The Sermon on the Mount as storytelling, Part 5: From preventing murder to opening one’s hand

From nonviolent resistance and retaining personal agency under duress (Part 4), we move on to consider our own violent impulses and our desire to cling to material comforts.

The fence around murder

In  Matthew 5:21-25 (NIV), Jesus expands upon the Torah’s prohibition against murder.  Levine and Brettler explain:

[This extension of the Torah] begins, “You have heard that it was said to those of ancient times…, ‘You shall not murder’” [Matt 5:21]….

“Those of ancient times” as well as Jesus’s audience would have known the Decalogue along with other passages that unambiguously find intentional homicide to be a capital offense….

Jesus the interpreter then asks: Is premeditated murder the only serious offense that the commandment means to cover?

He then offers the extension: “But I say to you that if you are angry with a brother or sister…, you will be liable to judgment; and if you insult a brother or sister, you will be liable to the council; and if you say, ‘You fool,’ you will be liable to the hell of fire” (Matt 5:22). (186-87)

The authors suggest that these threats may be rhetorical, since Matthew’s community had nondeadly means of discipline (Matt 18:15-17 NIV).

The crucial point, though, is this:  “Jesus’s extension is meant to convey the seriousness of angry words….  If one is not angry, one is less likely to commit murder” (188).  Jesus proposes to his listeners a practical discipline for forestalling violence between oneself and another (see Matt 5:21-26 NIV).

23 Therefore, if you are offering your gift at the altar and there remember that your brother or sister has something against you, 24 leave your gift there in front of the altar. First go and be reconciled to them; then come and offer your gift….

Become aware of one’s own anger, face it, and deal with it nonviolently.  First examine that anger for its triggers, before acting it out.  This self-awareness then gives one the grace to seek conflict resolution with the other person.

In fact, though Jesus does not say so explicitly, taking these steps becomes the real gift that one offers at the altar.  Even if resolution is not possible, a self-aware effort at reconciliation sidesteps one’s own inclination toward violence.  It also leaves the way open for restoring good will.

“Open your hand, willingly lending enough to meet the need”

At the other extreme of human engagement is the challenge of facing the intrusion of other people’s needs into one’s life.  Following the guidance on responding to physical, judicial, and military violence, Jesus speaks to this sort of challenge.  Levine and Brettler write:

Matthew ends this section with a potentially impractical injunction, “Give to everyone who begs from you, and do not refuse anyone who wants to borrow from you” (Matt 5:42)….

[It is] possible that Jesus is extending the Torah’s command…to “open your hand, willingly lending enough to meet the need, whatever it may be” (Deut 15:8); the rationale: “Since there will never cease to be some in need on the earth, I therefore command you, ‘Open your hand to the poor and needy neighbor in your land’” (Deut 15:11).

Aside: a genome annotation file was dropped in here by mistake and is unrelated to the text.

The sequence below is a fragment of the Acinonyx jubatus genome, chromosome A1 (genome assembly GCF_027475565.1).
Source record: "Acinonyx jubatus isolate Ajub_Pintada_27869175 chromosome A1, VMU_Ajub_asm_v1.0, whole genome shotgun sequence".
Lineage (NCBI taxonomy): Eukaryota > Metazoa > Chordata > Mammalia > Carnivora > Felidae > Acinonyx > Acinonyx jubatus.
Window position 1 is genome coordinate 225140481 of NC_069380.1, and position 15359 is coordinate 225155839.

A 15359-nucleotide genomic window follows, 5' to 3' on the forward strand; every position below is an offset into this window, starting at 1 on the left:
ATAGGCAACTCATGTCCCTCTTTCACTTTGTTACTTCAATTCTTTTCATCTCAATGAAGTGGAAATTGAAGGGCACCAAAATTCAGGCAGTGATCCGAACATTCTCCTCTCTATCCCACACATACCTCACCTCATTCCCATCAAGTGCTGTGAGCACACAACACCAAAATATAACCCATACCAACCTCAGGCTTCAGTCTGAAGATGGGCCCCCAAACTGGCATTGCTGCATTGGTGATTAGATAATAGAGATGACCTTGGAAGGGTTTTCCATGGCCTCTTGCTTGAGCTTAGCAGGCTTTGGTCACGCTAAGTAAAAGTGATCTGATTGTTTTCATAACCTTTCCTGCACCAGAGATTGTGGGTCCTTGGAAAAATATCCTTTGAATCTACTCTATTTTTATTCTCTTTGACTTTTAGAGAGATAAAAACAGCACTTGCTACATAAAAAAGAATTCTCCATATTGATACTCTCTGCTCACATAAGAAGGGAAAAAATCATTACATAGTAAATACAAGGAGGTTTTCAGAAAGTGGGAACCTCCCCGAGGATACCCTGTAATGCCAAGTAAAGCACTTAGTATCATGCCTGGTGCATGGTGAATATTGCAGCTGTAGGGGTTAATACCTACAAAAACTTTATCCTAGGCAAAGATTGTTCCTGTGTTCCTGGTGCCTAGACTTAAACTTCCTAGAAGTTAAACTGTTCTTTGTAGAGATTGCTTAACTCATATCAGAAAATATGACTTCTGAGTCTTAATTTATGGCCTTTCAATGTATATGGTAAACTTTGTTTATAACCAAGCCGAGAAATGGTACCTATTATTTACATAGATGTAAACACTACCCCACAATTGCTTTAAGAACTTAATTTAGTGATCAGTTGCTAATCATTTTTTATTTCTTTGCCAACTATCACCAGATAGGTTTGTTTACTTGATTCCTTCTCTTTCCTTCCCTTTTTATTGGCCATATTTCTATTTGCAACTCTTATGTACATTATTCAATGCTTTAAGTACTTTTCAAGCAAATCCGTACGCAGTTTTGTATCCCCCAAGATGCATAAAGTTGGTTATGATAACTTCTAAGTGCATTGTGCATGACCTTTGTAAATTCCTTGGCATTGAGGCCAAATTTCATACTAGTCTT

More than giving charitably, the Torah’s mandate, Jesus demands giving without restraint. The verse matches the call to the man who, although Torah faithful, was still attached to worldly wealth: “Sell all that you own and distribute the money to the poor….” (Matt 19:21). (204-05)

The rich young man in the story just mentioned (Matt 19:16-22 NIV) goes away sad, unready to make the sacrifice that Jesus recommends.

“Oblivious,” affluent young couple beside a homeless woman on a bench, Montreal, by Mike Shell (8/8/2013).

A literal reading of Jesus’ words as a command would raise obstacles for every one of us, both because of our own needs and cares and because of our responsibility for the wellbeing of others.  Here is how Levine and Brettler address this concern:

Such a command works in cases where disciples have no familial responsibilities….

The Yerushalmi (the Jerusalem Talmud) insists that charity without limit “concerns actions done with one’s body (such as visiting the sick or burying the dead).” But total divestment is not permitted, for the Mishnah presupposes its readers have families to support.

However, Jesus’ demand to give without restraint speaks to a deeper sense of who “owns” creation.  The young man in Matthew 19 is not so much fearful of living in poverty as of letting go of the illusory security of his wealth.

A Zen Buddhist saying speaks to the challenge Jesus poses:

Renunciation does not mean giving up the things of this world but accepting that they go away.

When someone approaches us in need, our reflex is to feel the imagined pain of letting go of what we want to keep.  Yet the point of Matthew 5:42 is not that we should give everything away.

Rather, when the needs of another confront us, we might first respect our own feeling of personal loss.  Then it becomes possible to shift our hearts toward the humanness of the ones who need what we are gifted to be able to share.

Jesus is speaking to crowds of people who have families to care for and social and financial obligations to meet.  Similarly, the author of Matthew is writing to people in exile who have themselves and others to support.

How are faithful people to work within the tension between life in this world and eschatological expectation for the coming of God’s realm?

In the first century CE, the first generation of Jesus followers expected the end-times within their own lives.  In the 21st century, how can we still hold life and expectation in balance?  That is the topic for the final section this essay.


Image source

Oblivious [cropped],” Place Bonaventure, Montreal, Quebec, Canada, by Mike Shell (8/8/2013).


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